The 'Wality 69', from an outlet in Broadway, was the DMK leader's constant companion, both in and out of office. One of the first things that DMK leader Karunanidhi used to look for every morning for many years was a thick, dark-colored fountain pen. Since the days of founding Murasoli in 1942, the pen has always been his all-weather companion, both in and out of public office.
Even during his dramatic arrest in the middle of the night from his residence on June 30, 2001, his pen was sitting tight in his shirt pocket, while the police were dragging him out. Karunanidhi's pen has always been his proud possession, reports Hindu.
Those who know him well say it was from Gem & Co on Netaji Subash Chandra Bose Road in Chennai that Karunanidhi had been purchasing his favorite pen - 'Wality 69' - for long. A party functionary posted at the DMK headquarters, 'Anna Arivalayam', fondly recalls how he would go all the way to Broadway to get this pen for his Thalaivar. "For long, this thick one has been his favorite pen. When he became the Chief Minister for the first time in 1969, we were told that the Secretariat staff would get this pen for him," he says.
Pratap Kumar, the third-generation proprietor of Gem & Co, is proud of the association. "Every now and then, people come and ask for Mu. Ka.'s (as Karunanidhi is known) favorite pen!" he says.
Senior journalist S Ramaswamy, formerly with the Press Trust of India (PTI), recalls having been told by Karunanidhi himself how much he loved to write with his fountain pen. "Kalaignar always chose to write with the fountain pen early in the morning. Perhaps, his thoughts would naturally flow with a fresh mind," he says.
By the time he would finish his articles and respond to letters from cadre, his personal secretary Shanmuganathan would come (by 6 am) for typing them. His salutation to the cadre as Udanpirappe! (Brethren) and his initials 'Mu. Ka' in Tamil at the end of his letters stood testimony to his love for writing letters, recalls DMK spokesperson K S Radhakrishnan.
He was known to write with clarity, and his script would be neat, without any rewriting or overwriting.
Initially, he signed off with his full name Mu. Karunanidhi in Tamil at the bottom of his letters, but later, he chose to ink only his initials.
The five-time Chief Minister accepted the Script Reform Committee's recommendations for simplified Tamil alphabets in the 1970s and replaced his consonant-vowel combination 'Na' in his name with the recommended 'Na'. Some of his admirers even claim that the ebb and rise in his signature resembled the south Indian peninsula.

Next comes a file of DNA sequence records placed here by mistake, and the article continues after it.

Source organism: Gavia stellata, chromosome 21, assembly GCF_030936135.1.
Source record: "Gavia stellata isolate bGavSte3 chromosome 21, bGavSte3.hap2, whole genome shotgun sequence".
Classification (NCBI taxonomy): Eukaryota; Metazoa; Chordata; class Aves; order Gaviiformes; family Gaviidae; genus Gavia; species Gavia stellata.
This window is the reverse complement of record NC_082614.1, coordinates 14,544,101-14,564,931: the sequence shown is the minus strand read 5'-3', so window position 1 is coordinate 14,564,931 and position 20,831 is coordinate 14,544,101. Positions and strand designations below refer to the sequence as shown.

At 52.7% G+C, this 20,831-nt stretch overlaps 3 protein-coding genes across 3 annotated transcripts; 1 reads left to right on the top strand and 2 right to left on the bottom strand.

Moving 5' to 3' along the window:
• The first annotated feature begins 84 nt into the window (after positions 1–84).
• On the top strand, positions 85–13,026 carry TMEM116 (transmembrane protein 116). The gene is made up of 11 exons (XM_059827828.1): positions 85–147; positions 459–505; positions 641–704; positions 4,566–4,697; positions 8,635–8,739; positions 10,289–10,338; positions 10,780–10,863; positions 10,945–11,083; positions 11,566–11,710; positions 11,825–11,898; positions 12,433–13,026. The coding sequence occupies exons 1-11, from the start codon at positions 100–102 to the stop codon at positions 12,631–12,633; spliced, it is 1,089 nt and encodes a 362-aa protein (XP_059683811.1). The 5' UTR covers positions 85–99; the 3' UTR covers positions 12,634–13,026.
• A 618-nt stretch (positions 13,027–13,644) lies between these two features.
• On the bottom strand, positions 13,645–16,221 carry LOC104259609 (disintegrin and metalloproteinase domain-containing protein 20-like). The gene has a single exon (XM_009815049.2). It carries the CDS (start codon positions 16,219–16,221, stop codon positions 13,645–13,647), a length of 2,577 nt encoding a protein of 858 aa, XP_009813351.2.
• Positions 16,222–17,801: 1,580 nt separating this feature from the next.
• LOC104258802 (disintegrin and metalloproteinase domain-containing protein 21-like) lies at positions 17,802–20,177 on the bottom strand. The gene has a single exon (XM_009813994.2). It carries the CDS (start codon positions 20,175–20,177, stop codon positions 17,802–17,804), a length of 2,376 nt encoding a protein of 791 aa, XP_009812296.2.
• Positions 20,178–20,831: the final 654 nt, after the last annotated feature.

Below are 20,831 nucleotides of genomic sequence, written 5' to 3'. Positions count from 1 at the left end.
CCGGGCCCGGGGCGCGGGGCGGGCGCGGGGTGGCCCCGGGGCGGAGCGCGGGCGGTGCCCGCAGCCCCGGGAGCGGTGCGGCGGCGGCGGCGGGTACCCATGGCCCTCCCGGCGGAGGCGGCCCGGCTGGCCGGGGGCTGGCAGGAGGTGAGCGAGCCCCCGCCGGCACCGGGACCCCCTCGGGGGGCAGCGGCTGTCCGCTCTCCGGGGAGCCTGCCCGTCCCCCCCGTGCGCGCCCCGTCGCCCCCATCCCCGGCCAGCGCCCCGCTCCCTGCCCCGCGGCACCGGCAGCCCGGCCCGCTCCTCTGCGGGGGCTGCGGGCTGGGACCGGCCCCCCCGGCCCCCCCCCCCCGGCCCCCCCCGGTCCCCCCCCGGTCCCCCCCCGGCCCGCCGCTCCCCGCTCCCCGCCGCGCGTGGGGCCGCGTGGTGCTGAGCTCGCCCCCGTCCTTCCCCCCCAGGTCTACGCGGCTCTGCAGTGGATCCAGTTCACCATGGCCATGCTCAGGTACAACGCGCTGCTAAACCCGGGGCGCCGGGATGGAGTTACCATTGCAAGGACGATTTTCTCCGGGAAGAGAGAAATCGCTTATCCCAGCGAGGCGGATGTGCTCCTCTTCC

He wrote his name as M Karunanidhi until the 1940s, before switching to Mu Karunanidhi. While it's known widely that he always chose black over other ink, only few people know he has drawn cartoons too, for Murasoli.
"I still remember how he rushed Vaiko (then V Gopalasamy) to Madras (as Chennai was called then) with his cartoon, to be published the following morning during the campaign for the Tirunelveli bypoll," says Radhakrishnan.A man of letters, who usually took very little time to pen articles and scripts, took quite some time to pen the historical novel Ponnar Sankar.
He asked party leader Subbulakshmi Jagadeesan for specific materials, as he wanted to understand the Kongu region better. But another literary work, Tholkaappiya Poonga, did not take much time to complete.
It was Karunanidhi who introduced among politicians the concept of publishing Q&A to explain one's stand on an issue. The Karikaalan Bathilgal (answers from Karikaalan) column in Murasoli, under his pen name Karikaalan, contained a selection of questions sent by his cadre. Later, he chose to include his own questions and answered them.
Although an old-fashioned man when it came to pens, he took to ball-point pens in his later years, as it was difficult for him to hold a thick pen.He even tried to learn typing on a computer during the 1990s but did not make much progress.
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